ARBORETUM NEWS (NATURALISTSNOTES)

Woodlands Hike

SUNDAY, OCTOBER 13, 2013

Finally, the fruits of another Wisconsin Autumn are nearly upon us. Our Friends of the Arboretum-funded hike began under blue skies with a nip to the air in the shade. The multitude of colors expressed in our Southern Wisconsin forests are a sight to see and an experience fondly kindled until the next autumn. The Arboretum’s stock is primed, but not yet fully flavored.

What makes for the spectacular dendrologic show anyhow? University of Wisconsin – Extensions published a short piece of literature on the science behind the phenomenon roughly ten years ago. Currently, most of our leaves are only showing the early signs of the fall spectacle. Carotenoids are ever-present in leaves, but only become visible to our eyes once the autumnal process has begun. Until now, the green coloration of the chloroplasts masked the yellow of the carotenoids. At this time, the tree has begun to dismember its leave’s chloroplasts in a complex and organized manner. The tree is reclaiming other things as well. Along with the chloroplasts, proteins and nutrients and their respective pieces are being redistributed among the tree’s stems and roots. This way, the plant need not miss its leaves as much by the time it has come to discard them. Additionally, anthocyanins have begun to be synthesized by the tree and are adding colors of red, orange, burgundy and purple to the mix of yellow. As the tree is reclaiming materials that were invested into the leaf, it needs to use anthocyanins to provide protection from the continuing bombardment of rays from the sun. Interestingly, many of the outer leaves to our trees have significantly changed whereas the inner ones, which are a bit more shaded, are still in full green. This is because conditions are still right for them to be eating light and creating usable energy for the tree. Also, intense light is not as big of a concern for these leaves, and so production of anthocyanins will be less or nearly non-existent.

In any case, we numbered near thirty individuals on this hike with Friends members and first-timers alike. Our hike began along the southern edge of Longenecker Gardens. I pointed out the metal markers found on each of the specimen displayed in the Gardens, and we took stock of the small collection of locusts. We also noted the protection being granted the younger individuals through use of plastic tubing along the first couple of feet of trunk. This way, the tree’s young, less developed and therefore susceptible to damage from cottontails and otherwise, bark receives better odds as the seasons tick by. At the southeast corner we ducked into Gallistel Woods to enjoy the maple, basswood, cherry and hickory trees found there. It is a season of change in the forest, and not only the trees are making a concerted effort to prepare for the winter months. Squirrels and birds could be seen and heard collecting food during the stretch of fine weather.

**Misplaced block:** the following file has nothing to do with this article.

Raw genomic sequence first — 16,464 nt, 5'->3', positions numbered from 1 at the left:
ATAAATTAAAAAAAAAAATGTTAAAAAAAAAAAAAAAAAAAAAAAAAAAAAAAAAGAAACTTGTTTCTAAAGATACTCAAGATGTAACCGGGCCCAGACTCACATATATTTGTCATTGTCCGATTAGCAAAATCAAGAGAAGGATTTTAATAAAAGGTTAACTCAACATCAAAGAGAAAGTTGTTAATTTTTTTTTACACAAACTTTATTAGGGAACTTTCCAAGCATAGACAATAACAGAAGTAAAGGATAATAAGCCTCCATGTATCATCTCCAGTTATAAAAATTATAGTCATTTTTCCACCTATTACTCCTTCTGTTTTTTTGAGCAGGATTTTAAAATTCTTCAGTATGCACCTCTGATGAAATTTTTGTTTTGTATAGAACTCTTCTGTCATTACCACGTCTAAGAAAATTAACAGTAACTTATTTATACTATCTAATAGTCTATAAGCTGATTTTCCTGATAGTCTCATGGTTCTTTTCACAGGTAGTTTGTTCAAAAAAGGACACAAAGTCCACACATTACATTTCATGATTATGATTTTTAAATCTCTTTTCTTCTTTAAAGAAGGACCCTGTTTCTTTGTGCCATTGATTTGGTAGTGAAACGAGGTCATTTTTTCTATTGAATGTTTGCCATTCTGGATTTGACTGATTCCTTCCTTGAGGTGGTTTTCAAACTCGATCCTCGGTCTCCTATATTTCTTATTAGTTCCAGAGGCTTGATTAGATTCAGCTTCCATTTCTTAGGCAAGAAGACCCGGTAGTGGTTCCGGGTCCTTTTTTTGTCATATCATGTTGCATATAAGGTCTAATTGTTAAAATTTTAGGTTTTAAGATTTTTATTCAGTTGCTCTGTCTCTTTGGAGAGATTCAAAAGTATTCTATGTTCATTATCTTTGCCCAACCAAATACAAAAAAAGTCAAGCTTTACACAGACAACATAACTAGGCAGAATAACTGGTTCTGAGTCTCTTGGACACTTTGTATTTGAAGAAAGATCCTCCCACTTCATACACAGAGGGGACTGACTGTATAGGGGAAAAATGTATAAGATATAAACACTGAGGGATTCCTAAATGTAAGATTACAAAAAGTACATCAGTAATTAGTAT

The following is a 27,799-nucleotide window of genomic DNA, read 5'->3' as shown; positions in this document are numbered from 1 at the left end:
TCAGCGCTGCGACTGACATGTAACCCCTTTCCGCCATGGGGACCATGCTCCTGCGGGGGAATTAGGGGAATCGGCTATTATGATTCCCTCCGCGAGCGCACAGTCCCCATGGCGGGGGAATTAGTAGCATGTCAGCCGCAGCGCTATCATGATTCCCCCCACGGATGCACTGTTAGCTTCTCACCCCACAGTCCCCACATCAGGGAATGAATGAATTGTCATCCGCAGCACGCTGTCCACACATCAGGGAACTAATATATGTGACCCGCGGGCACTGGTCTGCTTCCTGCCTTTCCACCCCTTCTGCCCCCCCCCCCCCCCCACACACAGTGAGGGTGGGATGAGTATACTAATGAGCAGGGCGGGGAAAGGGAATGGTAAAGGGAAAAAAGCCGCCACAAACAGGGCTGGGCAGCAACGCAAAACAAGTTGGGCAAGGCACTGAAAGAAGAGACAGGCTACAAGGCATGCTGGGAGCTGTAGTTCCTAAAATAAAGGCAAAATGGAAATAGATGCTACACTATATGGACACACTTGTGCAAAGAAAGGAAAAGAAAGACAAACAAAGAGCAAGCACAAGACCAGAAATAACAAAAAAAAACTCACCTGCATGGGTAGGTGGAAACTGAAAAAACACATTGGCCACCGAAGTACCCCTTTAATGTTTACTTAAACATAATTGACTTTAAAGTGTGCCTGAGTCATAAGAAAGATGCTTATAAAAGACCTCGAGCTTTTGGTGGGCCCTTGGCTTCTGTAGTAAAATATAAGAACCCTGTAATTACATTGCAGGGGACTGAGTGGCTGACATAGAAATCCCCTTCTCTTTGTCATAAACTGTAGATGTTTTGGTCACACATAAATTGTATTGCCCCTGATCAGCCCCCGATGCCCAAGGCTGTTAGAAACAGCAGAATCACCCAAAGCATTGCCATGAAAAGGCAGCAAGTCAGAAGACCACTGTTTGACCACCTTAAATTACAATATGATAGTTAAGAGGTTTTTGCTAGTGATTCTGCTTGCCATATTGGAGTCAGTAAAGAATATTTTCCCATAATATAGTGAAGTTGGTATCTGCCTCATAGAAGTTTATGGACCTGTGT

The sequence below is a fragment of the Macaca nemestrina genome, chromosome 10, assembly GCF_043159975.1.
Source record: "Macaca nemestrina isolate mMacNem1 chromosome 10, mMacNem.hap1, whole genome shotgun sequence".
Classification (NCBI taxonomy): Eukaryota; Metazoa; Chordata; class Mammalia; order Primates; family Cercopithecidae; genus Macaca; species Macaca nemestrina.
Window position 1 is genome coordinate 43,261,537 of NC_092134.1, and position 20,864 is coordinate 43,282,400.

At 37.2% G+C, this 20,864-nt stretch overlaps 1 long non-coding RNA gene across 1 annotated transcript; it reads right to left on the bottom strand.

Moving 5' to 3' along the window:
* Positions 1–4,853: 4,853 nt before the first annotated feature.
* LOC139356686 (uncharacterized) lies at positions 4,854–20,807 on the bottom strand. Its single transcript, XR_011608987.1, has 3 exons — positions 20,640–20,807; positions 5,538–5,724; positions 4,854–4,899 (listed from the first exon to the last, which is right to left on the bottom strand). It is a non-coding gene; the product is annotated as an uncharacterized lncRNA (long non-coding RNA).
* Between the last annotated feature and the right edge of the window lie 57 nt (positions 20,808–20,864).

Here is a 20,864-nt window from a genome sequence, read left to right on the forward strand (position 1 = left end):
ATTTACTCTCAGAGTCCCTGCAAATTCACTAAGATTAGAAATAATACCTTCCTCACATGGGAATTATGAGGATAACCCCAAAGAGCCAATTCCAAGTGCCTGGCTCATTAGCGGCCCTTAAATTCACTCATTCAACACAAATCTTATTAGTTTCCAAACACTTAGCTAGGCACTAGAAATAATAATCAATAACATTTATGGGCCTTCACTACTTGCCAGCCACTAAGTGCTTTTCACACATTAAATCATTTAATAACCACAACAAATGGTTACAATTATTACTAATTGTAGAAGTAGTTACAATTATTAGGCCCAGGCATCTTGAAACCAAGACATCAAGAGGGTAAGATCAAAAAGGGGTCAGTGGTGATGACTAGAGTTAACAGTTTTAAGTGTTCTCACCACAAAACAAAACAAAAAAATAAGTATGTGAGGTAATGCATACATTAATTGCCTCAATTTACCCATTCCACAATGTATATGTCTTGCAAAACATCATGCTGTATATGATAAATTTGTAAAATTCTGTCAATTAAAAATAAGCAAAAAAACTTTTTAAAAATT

Just prior to crossing Arboretum Drive and entering Wingra Woods, we discussed the inherent differences between maple and oak forests. Maples tend to get the jump on other trees in the spring. Their leaves come early and horizontal – both aspects are important. By “leafing out” before much of the understory, and by holding their leaves in such a way to collect and therefore block as much sun as possible, maple forests tend to be a bit more gentle on those wishing to hike openly through the woods. Oaks, on the other hand, take a bit longer to get their leaves and once they do, they will hold them at greater angles to the sky. In this way, the oaks permit greater growth on the forest floor and offer the hiker less.

After crossing the road, we took straight for the south shore of Lake Wingra and headed west toward the Big Spring. Once we arrived, I took the opportunity to speak about the merits of such a place and such a spring for the local flora and fauna. Then I pulled out a copy of the Sand County Almanac to read an October passage, “Too Early.” It was well received and one individual approached me to get the name of the book. Afterwards, we took a couple of minutes to quietly observe and listen to the life and sounds around us. I asked for people to share their experience and two different hikers told of the sounds of the spring and the sight of the warblers fly-catching above the open water.

At this point we had a mere ten minutes to hike up to the top of Wingra Woods, across the road and back to the visitor center through Longenecker Garden. In the interest of time I took only one break, and that was to observe the turkeys as they muddled around a conifer in the Garden. After reaching the visitor center, I bid adieu to a number of our participants yet offered to read a poem by Elsie Brady entitled “Leaves” to the folks that had the time and interest…

How silently they tumble down

And come to rest upon the ground

To lay a carpet, rich and rare,

Beneath the trees without a care,

Content to sleep, their work well done,

Colors gleaming in the sun.

At other times, they wildly fly,

Until they nearly reach the sky.

Twisting, turning through the air

Till all the trees stand stark and bare.

Exhausted, drop to earth below

To wait, like children, for the snow.

Respectfully Submitted by Arboretum Naturalist – David Laufenberg

Located between Lake Wingra and the West Beltline Highway at 1207 Seminole Highway, the University of Wisconsin-Madison Arboretum features the restored prairies, forests and wetlands of pre-settlement Wisconsin. This 1,260-acre arboretum also houses flowering trees, shrubs and a world-famous lilac collection. Educational tours for groups and the general public, science and nature-based classes for all ages and abilities, and a wide variety of volunteer opportunities for groups, families and individuals are available.